It is generally recognised that the most straightforward way
of exploiting proven inefficiencies in the global currency
market is through the carry trade. In the simplest terms, this
strategy aims to capitalise on the so-called forward rate bias
(FRB), which is the tendency of the total return generated by
higher interest rate currencies to outperform the returns paid
by lower-rate currencies.
A simple example of a carry trade in yen, which has been the
most popular low interest rate currency in recent years, is
described in a Barclays Capital update. This involves borrowing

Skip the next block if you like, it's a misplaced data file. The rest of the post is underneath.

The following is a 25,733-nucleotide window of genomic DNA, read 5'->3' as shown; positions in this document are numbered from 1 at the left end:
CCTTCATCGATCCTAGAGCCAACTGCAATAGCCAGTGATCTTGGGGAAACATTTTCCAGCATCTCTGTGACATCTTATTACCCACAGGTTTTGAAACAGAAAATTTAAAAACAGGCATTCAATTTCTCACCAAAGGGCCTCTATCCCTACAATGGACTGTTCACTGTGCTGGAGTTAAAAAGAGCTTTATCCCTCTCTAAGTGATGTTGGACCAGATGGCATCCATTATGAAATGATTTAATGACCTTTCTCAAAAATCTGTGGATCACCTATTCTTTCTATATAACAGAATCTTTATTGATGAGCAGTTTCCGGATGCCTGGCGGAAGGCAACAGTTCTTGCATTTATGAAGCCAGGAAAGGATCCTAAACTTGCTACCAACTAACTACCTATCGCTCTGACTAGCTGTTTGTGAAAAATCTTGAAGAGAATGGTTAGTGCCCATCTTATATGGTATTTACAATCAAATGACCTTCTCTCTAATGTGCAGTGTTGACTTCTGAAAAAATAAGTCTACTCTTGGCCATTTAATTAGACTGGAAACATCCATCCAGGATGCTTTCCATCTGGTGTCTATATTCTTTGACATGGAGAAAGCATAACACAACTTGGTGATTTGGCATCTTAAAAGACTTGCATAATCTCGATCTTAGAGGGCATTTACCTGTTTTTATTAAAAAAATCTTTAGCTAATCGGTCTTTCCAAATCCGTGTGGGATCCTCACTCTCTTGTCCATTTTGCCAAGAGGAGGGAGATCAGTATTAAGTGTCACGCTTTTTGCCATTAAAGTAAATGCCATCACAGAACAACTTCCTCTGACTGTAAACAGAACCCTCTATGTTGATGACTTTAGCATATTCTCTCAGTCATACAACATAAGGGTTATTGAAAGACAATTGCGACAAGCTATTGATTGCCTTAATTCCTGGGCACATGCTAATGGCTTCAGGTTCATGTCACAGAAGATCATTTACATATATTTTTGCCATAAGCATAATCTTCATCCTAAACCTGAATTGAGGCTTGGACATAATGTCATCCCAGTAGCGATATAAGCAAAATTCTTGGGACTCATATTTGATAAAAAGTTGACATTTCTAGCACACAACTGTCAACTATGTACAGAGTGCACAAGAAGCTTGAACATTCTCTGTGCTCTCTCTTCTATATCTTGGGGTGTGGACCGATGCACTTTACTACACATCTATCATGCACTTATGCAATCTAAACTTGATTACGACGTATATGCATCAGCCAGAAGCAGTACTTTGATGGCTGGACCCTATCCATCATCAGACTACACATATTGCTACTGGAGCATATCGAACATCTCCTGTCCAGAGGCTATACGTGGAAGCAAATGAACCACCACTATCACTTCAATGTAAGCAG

yen at near-zero interest rates and immediately selling the yen
for another currency to invest at higher rates, with the
low-cost yen loan therefore 'carrying' the high yield
"For example," the Barclays note explains, "one such trade
would be to borrow yen at 0.5%, sell them for dollars in the
spot FX market and deposit the...